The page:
An example of duckspeak in action is provided in chapter 9, when an Inner Party speaker is haranguing the crowd about the crimes of Eurasia when a note is passed into his hand. He never stops speaking or changes his inflection, but (according to the changed Party position) he now condemns the crimes of Eastasia, which is Oceania's new enemy.

Goodsex and sexcrime[edit]

The term goodsex (chastity) describes the forms of sexual intercourse that the Party deem morally acceptable behaviour for the rank-and-file members of the Party. Specifically, goodsex denotes only heterosexual relations exclusively for procreation; and no pleasure (sexual or emotional) for the woman. All other forms of sexual relations are classified as sexcrime (sexual immorality).[10]


Ownlife refers to the tendency to enjoy being solitary or individualistic, which is considered subversive. Winston Smith comments that even to go for a walk by oneself can be regarded as suspicious.


An unperson is someone who has been "vaporized"—not only killed by the state, but erased from existence. Such a person would be written out of existing books, photographs and articles so that no trace of their existence could be found in the historical record. The idea is that such a person would, according to the principles of doublethink, be forgotten completely (for it would be impossible to provide evidence of their existence), even by close friends and family.

Mentioning an unperson's name, or even speaking of their past existence, is itself thoughtcrime; the concept that the person may have existed at one time and has disappeared cannot be expressed in Newspeak.



"Un-" is a Newspeak prefix used for negation. It is used as a prefix to make the word negative, since there are no antonyms in Newspeak. For example, warm becomes "uncold". It is often decided to keep the word with a more unpleasant nuance to it when diminishing vocabulary. Therefore, cold is preferred to unwarm or unhot, and dark is preferred to unlight.[6] The Party's choice for the less pleasant versions of an antonym may be interpreted as a way of rendering its subjects depressive and pessimistic, as well as to limit and suppress unorthodox thought.

On the other hand, the Party also controls one's ability to think negatively by sometimes allowing only the positive term preceded by the prefix "un-". For example, the concept of "bad" can be expressed only with ungood. When placed before a verb, "un-" becomes a negative imperative; for example, unproceed means "do not proceed".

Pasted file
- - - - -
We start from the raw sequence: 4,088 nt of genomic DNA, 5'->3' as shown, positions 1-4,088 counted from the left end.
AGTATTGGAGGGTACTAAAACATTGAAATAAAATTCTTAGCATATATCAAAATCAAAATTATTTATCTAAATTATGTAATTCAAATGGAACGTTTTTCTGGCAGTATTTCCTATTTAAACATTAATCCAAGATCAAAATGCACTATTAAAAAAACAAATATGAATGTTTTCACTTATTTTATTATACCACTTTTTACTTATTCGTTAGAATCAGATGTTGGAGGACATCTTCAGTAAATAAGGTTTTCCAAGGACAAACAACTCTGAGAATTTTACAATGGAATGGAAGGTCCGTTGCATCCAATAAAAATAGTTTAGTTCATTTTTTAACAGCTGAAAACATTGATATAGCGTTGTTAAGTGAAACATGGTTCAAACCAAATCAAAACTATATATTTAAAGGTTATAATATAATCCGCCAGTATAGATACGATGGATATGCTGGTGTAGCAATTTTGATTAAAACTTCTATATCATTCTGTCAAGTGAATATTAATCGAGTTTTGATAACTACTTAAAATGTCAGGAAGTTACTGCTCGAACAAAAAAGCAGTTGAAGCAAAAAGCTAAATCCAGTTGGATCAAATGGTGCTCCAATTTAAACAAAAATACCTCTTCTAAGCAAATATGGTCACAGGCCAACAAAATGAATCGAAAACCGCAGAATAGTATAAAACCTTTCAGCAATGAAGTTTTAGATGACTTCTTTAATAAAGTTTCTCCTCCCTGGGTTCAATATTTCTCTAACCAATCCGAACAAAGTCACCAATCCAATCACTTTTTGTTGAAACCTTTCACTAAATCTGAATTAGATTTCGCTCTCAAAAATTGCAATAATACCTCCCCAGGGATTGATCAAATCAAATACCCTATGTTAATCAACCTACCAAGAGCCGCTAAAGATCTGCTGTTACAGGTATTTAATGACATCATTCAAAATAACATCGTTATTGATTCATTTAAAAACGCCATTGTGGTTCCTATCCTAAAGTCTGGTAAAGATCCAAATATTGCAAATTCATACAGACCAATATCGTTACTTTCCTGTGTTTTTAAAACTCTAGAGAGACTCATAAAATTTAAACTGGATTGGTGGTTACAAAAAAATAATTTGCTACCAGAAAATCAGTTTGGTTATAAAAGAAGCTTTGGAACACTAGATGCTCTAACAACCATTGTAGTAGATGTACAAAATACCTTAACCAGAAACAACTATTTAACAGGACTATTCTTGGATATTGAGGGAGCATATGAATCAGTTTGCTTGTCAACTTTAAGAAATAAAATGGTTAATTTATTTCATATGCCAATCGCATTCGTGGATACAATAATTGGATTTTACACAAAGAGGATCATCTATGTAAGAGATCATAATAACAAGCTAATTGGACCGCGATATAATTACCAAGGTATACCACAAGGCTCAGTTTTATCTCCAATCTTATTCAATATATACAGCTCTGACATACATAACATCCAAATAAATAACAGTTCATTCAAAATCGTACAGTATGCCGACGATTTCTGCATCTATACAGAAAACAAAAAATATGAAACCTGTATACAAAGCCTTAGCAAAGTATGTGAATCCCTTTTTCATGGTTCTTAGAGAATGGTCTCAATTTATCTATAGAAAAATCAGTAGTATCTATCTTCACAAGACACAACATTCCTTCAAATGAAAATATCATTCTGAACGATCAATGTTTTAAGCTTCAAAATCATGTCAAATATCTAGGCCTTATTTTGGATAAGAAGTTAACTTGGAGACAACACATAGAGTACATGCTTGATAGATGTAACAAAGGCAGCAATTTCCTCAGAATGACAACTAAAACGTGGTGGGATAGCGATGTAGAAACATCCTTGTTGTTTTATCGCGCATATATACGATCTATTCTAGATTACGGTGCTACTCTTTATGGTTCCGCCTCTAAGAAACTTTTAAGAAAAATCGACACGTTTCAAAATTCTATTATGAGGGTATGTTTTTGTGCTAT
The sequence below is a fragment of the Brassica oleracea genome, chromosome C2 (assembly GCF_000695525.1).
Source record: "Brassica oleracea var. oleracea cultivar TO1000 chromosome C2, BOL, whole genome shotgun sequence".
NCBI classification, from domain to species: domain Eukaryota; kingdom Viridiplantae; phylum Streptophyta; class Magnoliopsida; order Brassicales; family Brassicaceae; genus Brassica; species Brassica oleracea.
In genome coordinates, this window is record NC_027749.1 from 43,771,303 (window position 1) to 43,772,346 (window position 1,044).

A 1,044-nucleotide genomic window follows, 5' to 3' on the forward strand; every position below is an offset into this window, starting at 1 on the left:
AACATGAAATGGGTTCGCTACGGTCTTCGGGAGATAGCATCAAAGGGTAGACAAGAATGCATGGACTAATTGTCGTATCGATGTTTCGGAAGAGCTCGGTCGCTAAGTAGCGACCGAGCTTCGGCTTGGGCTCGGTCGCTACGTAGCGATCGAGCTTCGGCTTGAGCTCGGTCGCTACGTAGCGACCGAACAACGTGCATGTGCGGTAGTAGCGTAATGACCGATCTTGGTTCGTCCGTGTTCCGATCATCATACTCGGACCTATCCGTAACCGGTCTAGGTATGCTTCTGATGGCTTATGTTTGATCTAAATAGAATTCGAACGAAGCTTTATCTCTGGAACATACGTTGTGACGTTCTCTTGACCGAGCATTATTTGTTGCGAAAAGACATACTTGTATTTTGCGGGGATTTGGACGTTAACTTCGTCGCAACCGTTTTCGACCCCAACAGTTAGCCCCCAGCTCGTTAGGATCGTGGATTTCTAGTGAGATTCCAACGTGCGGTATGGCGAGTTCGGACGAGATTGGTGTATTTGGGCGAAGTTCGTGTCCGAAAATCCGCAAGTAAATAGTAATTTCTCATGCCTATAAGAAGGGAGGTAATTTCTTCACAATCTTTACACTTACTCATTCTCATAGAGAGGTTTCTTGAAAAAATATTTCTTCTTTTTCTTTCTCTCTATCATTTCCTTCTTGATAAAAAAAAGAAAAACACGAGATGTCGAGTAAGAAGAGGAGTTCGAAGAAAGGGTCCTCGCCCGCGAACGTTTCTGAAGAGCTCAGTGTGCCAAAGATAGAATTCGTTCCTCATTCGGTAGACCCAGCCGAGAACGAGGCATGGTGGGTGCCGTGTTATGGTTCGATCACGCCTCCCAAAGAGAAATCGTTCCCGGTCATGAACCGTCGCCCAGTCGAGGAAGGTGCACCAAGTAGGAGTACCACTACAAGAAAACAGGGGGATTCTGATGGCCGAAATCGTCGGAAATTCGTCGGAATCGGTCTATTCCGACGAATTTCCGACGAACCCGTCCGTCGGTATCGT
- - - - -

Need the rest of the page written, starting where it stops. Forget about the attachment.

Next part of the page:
• "Plus-" is an intensifier, in place of "more" or the suffix "-er"; great or better becomes "plusgood".
  • "Doubleplus-" further intensifies "plus-"; excellent or best becomes "doubleplusgood".


  • "-ful" is a Newspeak suffix that turns another word into an adjective (e.g., "speedful" instead of rapid).
  • "-ed" is the only method of making a non-auxiliary verb past tense in the A-vocabulary. This decreases the number of words required to express tenses by removing irregular conjugations. Ran becomes runned, drank becomes drinked, etc.
  • "-wise" is a Newspeak suffix used to turn another word into an adverb; for example, quickly would be speedwise. Therefore, "He ran very quickly" would become "He runned plus-speedwise."

Further vocabulary[edit]

(Some of these are only part of the "abbreviated jargon — not actually Newspeak, but consisting largely of Newspeak words — which was used in the Ministry for internal purposes" described by Orwell in chapter 4.)

  • Artsem: Artificial insemination.
  • BB: Big Brother.
  • Crimestop: To rid oneself of unwanted thoughts—i.e., thoughts that interfere with Party ideology—in order to avoid committing thoughtcrime.
  • Dayorder: Order of the day.
  • Equal: Only used to describe physical equality such as height and weight. It does not refer to social, political or economical equality because there is no such concept as social inequality in purportedly egalitarian Ingsoc
  • Facecrime: An indication that a person is guilty of thoughtcrime based on facial expression.
  • Free: Meaning negative freedom (without), in a physical sense. Only used in statements such as "This dog is free from lice", as the concepts of "political freedom" and "intellectual freedom" do not exist in Newspeak.
  • Goodthink: Orthodox thought.
  • Ingsoc: English Socialism.
  • Issue: Children produced by goodsex.
  • Joycamp: Forced labor camp.
  • Malquoted: Flawed representations of the Party or Big Brother by the press.
  • Miniluv: "Ministry of Love" (secret police, interrogation, and torture).
  • Minipax: "Ministry of Peace" (Ministry of War, cf.: "Department of Defense", "War Department").
  • Minitrue: "Ministry of Truth" (propaganda and alteration of history, culture, and entertainment).
  • Miniplenty: "Ministry of Plenty" (keeping the population in a state of constant economic hardship).
  • Oldspeak: English; any language that is not Newspeak.
  • Oldthink: Ideas inspired by events or memories of times prior to the Revolution.
  • Pornosec: Sub-unit of the Fiction Department of the Ministry of Truth that produces pornography for proles.